As you might imagine, in my line of work there are many rides to be led, and many routes to be created. Because I'm often planning routes for rides in places I don’t know well, I will typically draft them first in Google Maps, then drive them upon arrival to town. As I'm driving, the lines on my map become really real, and I sometimes panic: "Holy crap!", I say to myself, "We're all gonna die if I take us on this street!" Through my windshield, roads can look terrifying and I become one big NOPE. Yes, even me, even after all the riding I've done and the riding I've taught others to do. I still get scared. But I have a policy that I won't take people on streets I haven't been willing to ride on my own—during rush hour, if possible—so I strap on my helmet and set off to ride the route as planned.
I am happy to report that in almost in every single instance, when I actually ride the streets I'd thought would lead to certain death, it becomes “Oh! This is much different than I thought it’d be!” Motorists are respectful, passing slowly and with care, and I am able to notice all the pleasant things I never could while driving. Murals. Birdsong. Microclimates. Aromas (bakeries, laundry, flowers...). Every time I ride, I am reminded why I ride—because, quite simply, it's lovely to ride. But it's not just me, someone generally at ease riding on the road, who experiences this. On their evaluations, the vast majority of our ride participants suggest that riding is a joyful experience that is much, much different than they had imagined:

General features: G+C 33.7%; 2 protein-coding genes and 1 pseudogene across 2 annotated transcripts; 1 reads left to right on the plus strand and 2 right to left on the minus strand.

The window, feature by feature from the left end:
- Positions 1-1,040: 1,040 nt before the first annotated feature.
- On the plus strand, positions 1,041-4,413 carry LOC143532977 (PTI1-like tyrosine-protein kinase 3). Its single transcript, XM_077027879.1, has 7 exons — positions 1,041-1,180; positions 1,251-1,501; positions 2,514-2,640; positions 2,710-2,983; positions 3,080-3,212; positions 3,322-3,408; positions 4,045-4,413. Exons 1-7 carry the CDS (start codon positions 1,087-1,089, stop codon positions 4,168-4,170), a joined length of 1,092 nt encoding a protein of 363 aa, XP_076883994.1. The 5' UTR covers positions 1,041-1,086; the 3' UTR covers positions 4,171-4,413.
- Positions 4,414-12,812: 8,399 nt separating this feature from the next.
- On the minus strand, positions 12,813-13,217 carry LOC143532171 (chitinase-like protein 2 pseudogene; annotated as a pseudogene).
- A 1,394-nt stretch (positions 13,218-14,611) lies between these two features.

I'm grateful for my route planning ritual, and the fear it sometimes invokes in me. It's a good reminder that what seems so from the seat of a car can be quite different from how it actually is from the seat of a bike. And it's a good reminder of why it can be so tricky to get people to understand the joy that awaits them on the other side of their car windshield. Especially when we haven't ridden for a while, it's tempting to view riding a bicycle in traffic as extraordinarily dangerous; we can't even fathom doing it. Then layer on the fact that people tend to overestimate how long it takes to ride a bike somewhere, and fears of physical inadequacy, and I can see why people psych themselves out. That's why we at Yay Bikes! insist that most of our education happens on-road. Sometimes all it takes is taking a chance on getting out there, with some support if possible, and discovering for yourself the unexpected experience of riding a bike—yes, even in traffic.
Our Year of Yay! rides are a great way to dip a toe in and get some practice riding roads. Please, join me—rides roll on the second Saturday of each month! You'll get plenty of support and it may just change the way you travel, forever.